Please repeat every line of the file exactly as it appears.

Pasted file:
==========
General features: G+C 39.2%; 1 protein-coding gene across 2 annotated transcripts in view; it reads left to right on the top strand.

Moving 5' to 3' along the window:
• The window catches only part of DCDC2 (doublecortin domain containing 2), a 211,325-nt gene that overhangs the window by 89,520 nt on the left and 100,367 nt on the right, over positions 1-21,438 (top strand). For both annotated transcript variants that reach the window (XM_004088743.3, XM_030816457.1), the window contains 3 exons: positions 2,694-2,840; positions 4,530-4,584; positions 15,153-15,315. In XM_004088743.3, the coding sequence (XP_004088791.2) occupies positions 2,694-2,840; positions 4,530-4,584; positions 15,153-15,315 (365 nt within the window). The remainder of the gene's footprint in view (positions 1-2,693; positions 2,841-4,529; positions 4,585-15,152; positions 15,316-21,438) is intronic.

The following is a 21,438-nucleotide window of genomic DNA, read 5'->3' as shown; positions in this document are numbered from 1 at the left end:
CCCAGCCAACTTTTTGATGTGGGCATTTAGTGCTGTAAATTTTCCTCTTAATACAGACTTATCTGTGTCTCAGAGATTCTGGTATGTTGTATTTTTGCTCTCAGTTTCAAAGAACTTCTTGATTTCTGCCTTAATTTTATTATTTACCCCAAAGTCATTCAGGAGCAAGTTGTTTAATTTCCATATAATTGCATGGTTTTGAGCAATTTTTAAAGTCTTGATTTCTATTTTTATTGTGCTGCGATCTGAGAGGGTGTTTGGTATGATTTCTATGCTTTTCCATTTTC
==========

General features: G+C 39.2%; 1 protein-coding gene across 2 annotated transcripts in view; it reads left to right on the top strand.

Moving 5' to 3' along the window:
• The window catches only part of DCDC2 (doublecortin domain containing 2), a 211,325-nt gene that overhangs the window by 89,520 nt on the left and 100,367 nt on the right, over positions 1-21,438 (top strand). For both annotated transcript variants that reach the window (XM_004088743.3, XM_030816457.1), the window contains 3 exons: positions 2,694-2,840; positions 4,530-4,584; positions 15,153-15,315. In XM_004088743.3, the coding sequence (XP_004088791.2) occupies positions 2,694-2,840; positions 4,530-4,584; positions 15,153-15,315 (365 nt within the window). The remainder of the gene's footprint in view (positions 1-2,693; positions 2,841-4,529; positions 4,585-15,152; positions 15,316-21,438) is intronic.

The following is a 21,438-nucleotide window of genomic DNA, read 5'->3' as shown; positions in this document are numbered from 1 at the left end:
CCCAGCCAACTTTTTGATGTGGGCATTTAGTGCTGTAAATTTTCCTCTTAATACAGACTTATCTGTGTCTCAGAGATTCTGGTATGTTGTATTTTTGCTCTCAGTTTCAAAGAACTTCTTGATTTCTGCCTTAATTTTATTATTTACCCCAAAGTCATTCAGGAGCAAGTTGTTTAATTTCCATATAATTGCATGGTTTTGAGCAATTTTTAAAGTCTTGATTTCTATTTTTATTGTGCTGCGATCTGAGAGGGTGTTTGGTATGATTTCTATGCTTTTCCATTTTC